The management of pension fund assets is big business. Every broker, hedge fund manager, private equity fund manager, and mutual fund manager wants a piece of this mega-trillion dollar action. High priced consultants stand ready to advise pension administrators which fund managers to include and exclude in their portfolios.
Government employees, both active and retired, depend on the ability of pension plans to generate sufficient returns to fund their retirement. With all the resources available to them, you would think this wouldn’t be a problem. You would be wrong.
One study looked at the selection and termination of investment management firms by plan sponsors including public and corporate pension plans, unions, foundations, and endowments. It examined 8,755 hiring decisions by approximately 3,700 plan sponsors over a 10-year period from 1994 to 2003. The managers hired were responsible for an aggregate of $737 billion in assets, while the fired managers handled $117 billion. Clearly, the plan sponsors had their pick of the finest fund managers available.
One of the criteria used to select these managers was their past performance. Three years before hiring they beat their benchmarks by an impressive 2.91 percent per year. For the three years post-hiring, these investment stars underperformed their benchmark by an average of 0.47 percent per year.
The hiring and firing cycle continued. Underperformers were fired. But here’s the twist. After being fired, the excess returns of the fired managers on average were better than their replacements. The lesson is clear: Past performance is not predictive of future performance. Here’s a simpler way to put big bucks in the pockets of pension plan beneficiaries:
- Fire all plan consultants who try to pick funds that will beat the markets.
- Eliminate all actively managed funds (where the fund manager attempts to beat a designated benchmark), hedge funds, and private equity funds from pension plan portfolios.
- Limit investments to a globally diversified portfolio with an allocation of approximately 60 percent stocks and REITS and 40 percent bonds, using only passively managed funds from firms like Dimensional Fund Advisors and Vanguard.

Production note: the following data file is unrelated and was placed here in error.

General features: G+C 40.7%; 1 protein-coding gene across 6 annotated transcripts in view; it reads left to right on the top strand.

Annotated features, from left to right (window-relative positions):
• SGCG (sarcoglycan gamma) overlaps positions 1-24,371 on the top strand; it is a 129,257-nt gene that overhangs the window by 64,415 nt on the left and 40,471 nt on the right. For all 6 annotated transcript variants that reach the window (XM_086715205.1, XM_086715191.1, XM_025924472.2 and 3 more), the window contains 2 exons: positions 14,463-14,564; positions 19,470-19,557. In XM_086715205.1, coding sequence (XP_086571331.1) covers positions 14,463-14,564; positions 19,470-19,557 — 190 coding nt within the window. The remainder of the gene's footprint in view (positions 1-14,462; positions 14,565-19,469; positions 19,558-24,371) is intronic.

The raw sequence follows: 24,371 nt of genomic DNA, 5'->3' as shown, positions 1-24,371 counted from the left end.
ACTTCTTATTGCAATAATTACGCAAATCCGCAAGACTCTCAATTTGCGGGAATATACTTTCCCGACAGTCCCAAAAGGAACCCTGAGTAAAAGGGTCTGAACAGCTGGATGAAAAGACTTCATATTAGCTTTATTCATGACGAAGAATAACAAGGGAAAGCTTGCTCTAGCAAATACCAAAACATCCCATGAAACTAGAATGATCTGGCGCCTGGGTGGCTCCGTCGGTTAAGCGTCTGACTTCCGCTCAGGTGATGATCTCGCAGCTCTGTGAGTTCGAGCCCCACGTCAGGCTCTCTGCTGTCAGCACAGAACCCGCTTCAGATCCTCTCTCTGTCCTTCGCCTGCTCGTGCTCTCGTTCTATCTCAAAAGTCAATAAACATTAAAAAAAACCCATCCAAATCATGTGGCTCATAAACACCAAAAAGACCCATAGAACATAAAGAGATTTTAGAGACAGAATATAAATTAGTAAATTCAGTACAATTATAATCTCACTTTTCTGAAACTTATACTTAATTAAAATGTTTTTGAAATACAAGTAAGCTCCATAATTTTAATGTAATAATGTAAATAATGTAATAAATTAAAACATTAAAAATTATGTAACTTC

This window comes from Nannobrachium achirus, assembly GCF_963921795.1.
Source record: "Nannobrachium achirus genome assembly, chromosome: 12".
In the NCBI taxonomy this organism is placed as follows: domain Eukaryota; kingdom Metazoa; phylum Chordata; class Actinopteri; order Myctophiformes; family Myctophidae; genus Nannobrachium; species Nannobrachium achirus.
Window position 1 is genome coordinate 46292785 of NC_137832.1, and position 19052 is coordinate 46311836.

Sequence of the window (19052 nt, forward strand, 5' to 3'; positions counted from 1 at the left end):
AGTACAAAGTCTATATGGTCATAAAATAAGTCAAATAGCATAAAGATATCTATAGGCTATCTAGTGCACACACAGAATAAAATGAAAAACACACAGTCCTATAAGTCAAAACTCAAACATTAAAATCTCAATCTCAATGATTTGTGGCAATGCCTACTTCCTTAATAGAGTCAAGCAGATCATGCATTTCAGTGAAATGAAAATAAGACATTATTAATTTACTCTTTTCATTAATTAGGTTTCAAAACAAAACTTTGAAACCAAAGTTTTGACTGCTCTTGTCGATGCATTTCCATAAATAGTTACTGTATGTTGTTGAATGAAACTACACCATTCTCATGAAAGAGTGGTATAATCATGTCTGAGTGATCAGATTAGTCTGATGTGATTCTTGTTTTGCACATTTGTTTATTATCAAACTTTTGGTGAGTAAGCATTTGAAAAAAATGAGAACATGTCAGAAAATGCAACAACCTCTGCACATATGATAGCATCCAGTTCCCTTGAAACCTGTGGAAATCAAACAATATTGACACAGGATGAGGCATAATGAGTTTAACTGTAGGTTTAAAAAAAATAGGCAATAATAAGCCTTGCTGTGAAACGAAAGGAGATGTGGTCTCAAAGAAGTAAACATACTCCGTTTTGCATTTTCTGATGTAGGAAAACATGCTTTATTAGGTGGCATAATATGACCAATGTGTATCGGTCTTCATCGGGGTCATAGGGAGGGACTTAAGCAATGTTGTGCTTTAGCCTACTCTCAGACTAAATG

The Florida Retirement System is an excellent example of the significant impact these changes could make. According to a recent article in the St. Petersburg Times, Florida pays 148 employees who supervise about 190 private fund managers and a bevy of consultants, researchers, auditors, and lawyers. But what would happen if this huge infrastructure was dismantled and the Florida plan switched to a 100 percent index-based portfolio, which, presumably, could be run by a couple of internal staffers?
A study by Index Funds Advisors looked at the decade ending December 31, 2010, during which the Florida Retirement System’s assets had grown to $124.2 billion, with an annualized net return of 4.6 percent. [Full disclosure: I am a senior vice president of Index Funds Advisors]. The analysis compared these returns to simulated and annually rebalanced portfolios of index or passively managed funds from Dimensional Fund Advisors, Vanguard, and a set of industry benchmarks which had approximately the same amount of risk as those in the Florida plan. Index funds are low cost investments that track fixed rules or various benchmarks, regardless of market conditions.
The study assumed a beginning value of $79.2 billion, based on the annualized net returns of the plan assets over the past ten years. The simulated index portfolios had an ending value of about $165 billion using Dimensional’s passively managed funds and about $142 billion using Vanguard’s funds. The net difference to plan participants could have been $40 billion with the Dimensional portfolio and $17.8 billion with the Vanguard portfolio.
When the study compared the returns of the Florida plan to 26 years of simulated index data generated by Index Funds Advisors from January, 1985 to December, 2010, the results were more staggering. Plan beneficiaries could have missed out on as much as $50 billion. You can see the sources of this data and disclaimers here.
The ramifications of this study, which has been expanded to almost all 50 states, are profound. It appears the fees paid to active consultants and active fund managers significantly detracted from returns that might have been achieved with low-cost passive consultants and managers who follow consistent rules, regardless of market conditions.
Dan Solin is a senior vice president of Index Funds Advisors. He is the author of the New York Times best sellers The Smartest Investment Book You'll Ever Read, The Smartest 401(k) Book You'll Ever Read, and The Smartest Retirement Book You'll Ever Read. His new book, The Smartest Portfolio You'll Ever Own, will be released in September, 2011.